North Carolina is one of eight states with a flat income tax. Of those eight states, North Carolina has the highest flat tax rate at 5.25%. You might think that a flat-tax state like North Carolina would make up for it with high property taxes. However, the average effective property tax rate in North Carolina is 0.86%. Local governments are in charge of setting property tax rates, though, so there is a variation from city to city. Durham has the highest average effective property tax rate in the state, at 1.22%. Macon’s are the lowest at just 0.44%.
Miscellaneous Cost of Living Facts
Did you know that the University of North Carolina (UNC) was America’s first public university? Founded in 1795, it’s still going strong. North Carolina residents get a much better deal when it comes to UNC tuition and fees.
For the 2022-23 school year, full in-state tuition at UNC is $9,028 per year, according to the UNC Office of Undergraduate Admissions. It includes tuition and fees, room and board, books and supplies, travel, loan fees and personal spending. Conversely, tuition for out-of-state students jumps to $36,891 per year.
North Carolina boasts the oldest public university in the country, but it also boasts the largest privately-owned house. That’s the Vanderbilt family’s Biltmore Estate, located in Asheville, North Carolina. The home is a whopping 178,926 square feet of floor space. In the off-season and if you buy seven days in advance, a ticket to visit the majestic estate will cost you $60. In the summer, adult ticket prices can go up.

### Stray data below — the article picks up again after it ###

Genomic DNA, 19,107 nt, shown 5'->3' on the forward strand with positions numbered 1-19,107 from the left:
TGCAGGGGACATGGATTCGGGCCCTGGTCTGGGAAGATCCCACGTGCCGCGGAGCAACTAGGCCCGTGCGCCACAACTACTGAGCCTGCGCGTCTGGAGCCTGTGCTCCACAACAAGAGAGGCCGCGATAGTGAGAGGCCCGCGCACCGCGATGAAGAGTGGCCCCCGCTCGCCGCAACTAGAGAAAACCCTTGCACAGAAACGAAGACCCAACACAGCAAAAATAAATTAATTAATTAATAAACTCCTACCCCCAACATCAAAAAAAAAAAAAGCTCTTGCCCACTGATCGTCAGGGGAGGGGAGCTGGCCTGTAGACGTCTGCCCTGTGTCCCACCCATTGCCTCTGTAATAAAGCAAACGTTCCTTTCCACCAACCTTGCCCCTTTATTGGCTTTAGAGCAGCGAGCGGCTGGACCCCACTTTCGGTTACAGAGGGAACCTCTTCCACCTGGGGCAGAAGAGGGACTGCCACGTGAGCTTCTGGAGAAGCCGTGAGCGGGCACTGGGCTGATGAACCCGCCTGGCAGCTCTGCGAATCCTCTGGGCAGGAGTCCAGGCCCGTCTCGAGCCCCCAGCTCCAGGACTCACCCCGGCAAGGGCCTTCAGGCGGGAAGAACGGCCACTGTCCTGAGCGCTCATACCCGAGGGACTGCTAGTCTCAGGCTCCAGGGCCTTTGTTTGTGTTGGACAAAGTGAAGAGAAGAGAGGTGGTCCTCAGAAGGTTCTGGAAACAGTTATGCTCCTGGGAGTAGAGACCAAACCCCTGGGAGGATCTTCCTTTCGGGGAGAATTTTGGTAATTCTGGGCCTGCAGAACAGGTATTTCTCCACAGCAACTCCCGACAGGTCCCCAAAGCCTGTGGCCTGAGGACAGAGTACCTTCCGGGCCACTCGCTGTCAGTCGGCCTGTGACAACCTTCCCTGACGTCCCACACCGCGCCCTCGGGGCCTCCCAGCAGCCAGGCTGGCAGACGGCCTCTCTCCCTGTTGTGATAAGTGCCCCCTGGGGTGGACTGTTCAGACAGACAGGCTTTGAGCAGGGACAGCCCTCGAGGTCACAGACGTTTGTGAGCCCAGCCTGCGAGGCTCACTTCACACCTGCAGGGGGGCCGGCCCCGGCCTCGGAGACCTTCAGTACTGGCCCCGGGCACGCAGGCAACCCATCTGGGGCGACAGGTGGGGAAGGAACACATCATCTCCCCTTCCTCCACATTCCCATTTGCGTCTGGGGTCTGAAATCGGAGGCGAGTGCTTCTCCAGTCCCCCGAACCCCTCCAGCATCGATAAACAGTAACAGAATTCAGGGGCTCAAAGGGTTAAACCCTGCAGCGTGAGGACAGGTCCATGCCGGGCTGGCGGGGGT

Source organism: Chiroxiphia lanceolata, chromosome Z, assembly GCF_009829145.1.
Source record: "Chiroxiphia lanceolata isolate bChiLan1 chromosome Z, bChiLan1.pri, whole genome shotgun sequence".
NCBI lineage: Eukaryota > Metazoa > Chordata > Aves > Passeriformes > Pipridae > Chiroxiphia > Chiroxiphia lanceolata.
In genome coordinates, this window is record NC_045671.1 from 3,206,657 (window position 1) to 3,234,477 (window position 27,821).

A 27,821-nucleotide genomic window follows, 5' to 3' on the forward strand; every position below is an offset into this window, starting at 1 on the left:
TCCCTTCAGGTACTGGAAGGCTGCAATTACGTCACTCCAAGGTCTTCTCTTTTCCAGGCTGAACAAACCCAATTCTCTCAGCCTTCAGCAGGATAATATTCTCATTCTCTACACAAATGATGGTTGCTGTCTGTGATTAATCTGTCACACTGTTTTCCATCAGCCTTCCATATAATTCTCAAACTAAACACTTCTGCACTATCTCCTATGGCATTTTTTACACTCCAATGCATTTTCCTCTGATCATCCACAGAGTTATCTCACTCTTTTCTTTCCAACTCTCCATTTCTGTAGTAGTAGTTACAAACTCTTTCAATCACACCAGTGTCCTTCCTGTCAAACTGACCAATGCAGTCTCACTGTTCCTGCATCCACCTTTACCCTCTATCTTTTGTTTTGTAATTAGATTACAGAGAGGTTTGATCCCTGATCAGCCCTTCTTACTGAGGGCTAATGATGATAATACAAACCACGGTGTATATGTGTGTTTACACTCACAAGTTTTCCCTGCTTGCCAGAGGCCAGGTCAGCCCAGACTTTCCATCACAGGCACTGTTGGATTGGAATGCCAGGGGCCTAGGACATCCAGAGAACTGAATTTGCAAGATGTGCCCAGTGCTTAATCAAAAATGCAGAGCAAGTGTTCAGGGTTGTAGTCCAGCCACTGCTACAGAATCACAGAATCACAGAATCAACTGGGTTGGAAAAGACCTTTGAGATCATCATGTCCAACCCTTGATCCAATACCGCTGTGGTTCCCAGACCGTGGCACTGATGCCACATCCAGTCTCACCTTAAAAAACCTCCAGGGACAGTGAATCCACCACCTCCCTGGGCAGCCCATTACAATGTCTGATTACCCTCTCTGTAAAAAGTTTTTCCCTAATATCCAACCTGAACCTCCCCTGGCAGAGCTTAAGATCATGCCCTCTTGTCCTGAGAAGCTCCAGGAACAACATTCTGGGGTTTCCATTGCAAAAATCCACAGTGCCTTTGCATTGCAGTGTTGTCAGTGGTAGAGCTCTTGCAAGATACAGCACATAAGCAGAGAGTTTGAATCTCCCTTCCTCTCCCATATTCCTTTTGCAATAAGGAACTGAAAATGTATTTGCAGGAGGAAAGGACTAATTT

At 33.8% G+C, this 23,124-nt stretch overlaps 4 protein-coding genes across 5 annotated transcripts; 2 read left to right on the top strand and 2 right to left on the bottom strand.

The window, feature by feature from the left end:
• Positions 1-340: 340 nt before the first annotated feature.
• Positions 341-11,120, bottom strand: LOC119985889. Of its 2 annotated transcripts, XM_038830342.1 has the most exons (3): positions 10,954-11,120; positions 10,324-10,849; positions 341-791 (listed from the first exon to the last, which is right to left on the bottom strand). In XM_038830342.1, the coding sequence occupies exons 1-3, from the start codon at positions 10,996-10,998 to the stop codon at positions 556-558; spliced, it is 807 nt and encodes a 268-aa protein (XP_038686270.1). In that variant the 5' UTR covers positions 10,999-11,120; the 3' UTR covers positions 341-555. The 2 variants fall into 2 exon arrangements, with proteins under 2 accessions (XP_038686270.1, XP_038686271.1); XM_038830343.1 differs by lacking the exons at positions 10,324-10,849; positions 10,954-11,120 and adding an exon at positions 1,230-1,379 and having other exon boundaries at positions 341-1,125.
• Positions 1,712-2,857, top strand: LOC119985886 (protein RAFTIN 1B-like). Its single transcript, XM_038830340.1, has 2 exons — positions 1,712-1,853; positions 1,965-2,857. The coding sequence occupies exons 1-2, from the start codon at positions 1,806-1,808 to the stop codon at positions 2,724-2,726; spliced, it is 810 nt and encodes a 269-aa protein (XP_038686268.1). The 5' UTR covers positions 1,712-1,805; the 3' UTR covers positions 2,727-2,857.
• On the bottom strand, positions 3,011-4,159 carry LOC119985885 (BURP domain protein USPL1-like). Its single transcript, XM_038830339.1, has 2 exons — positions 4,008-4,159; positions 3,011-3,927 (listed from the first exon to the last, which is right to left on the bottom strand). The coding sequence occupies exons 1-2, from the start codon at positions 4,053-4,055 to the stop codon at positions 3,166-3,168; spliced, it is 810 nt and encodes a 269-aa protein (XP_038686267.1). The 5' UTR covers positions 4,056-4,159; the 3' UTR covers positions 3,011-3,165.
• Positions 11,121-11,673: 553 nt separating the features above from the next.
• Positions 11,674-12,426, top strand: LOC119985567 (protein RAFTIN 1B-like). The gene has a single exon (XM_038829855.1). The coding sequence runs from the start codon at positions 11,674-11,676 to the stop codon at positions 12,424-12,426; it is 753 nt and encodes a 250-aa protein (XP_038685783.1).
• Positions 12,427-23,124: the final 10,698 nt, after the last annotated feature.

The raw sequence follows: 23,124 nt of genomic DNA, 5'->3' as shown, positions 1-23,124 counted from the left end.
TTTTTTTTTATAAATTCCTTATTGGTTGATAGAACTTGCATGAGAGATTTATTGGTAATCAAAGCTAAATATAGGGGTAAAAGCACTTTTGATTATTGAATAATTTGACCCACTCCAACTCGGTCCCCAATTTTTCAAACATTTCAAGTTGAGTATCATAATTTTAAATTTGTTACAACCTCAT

The Bottom Line
North Carolina is one of the favorite retirement destinations for people who love good weather. It’s rarely too hot or too cold and much of the state is protected from large storms like hurricanes. The cost of living can be comparable to many popular places to live but might be a bit more than in other states in the south. If you’re considering a move to the state then you should take a hard look at the costs to live there that will impact you the most before deciding to see if your budget is a good fit.
- There’s almost nothing more nerve-racking than picking up and moving to an entirely new area. Financial advisors can help ensure you manage your money well through this time, while also helping you plan for long-term goals. Finding the right financial advisor that fits your needs doesn’t have to be hard. SmartAsset’s free tool matches you with up to three financial advisors who serve your area, and you can interview your advisor matches at no cost to decide which one is right for you. If you’re ready to find an advisor who can help you achieve your financial goals, get started now.
- It can be comforting to keep your money at a bank that you’ve known for a long time. But when you move, a switch to a new bank might be in order. Here’s an initial selection of five local banks in North Carolina: Live Oak Banking Company, The Fidelity Bank, Aquesta Bank, Carolina Trust Bank and Uwharrie Bank.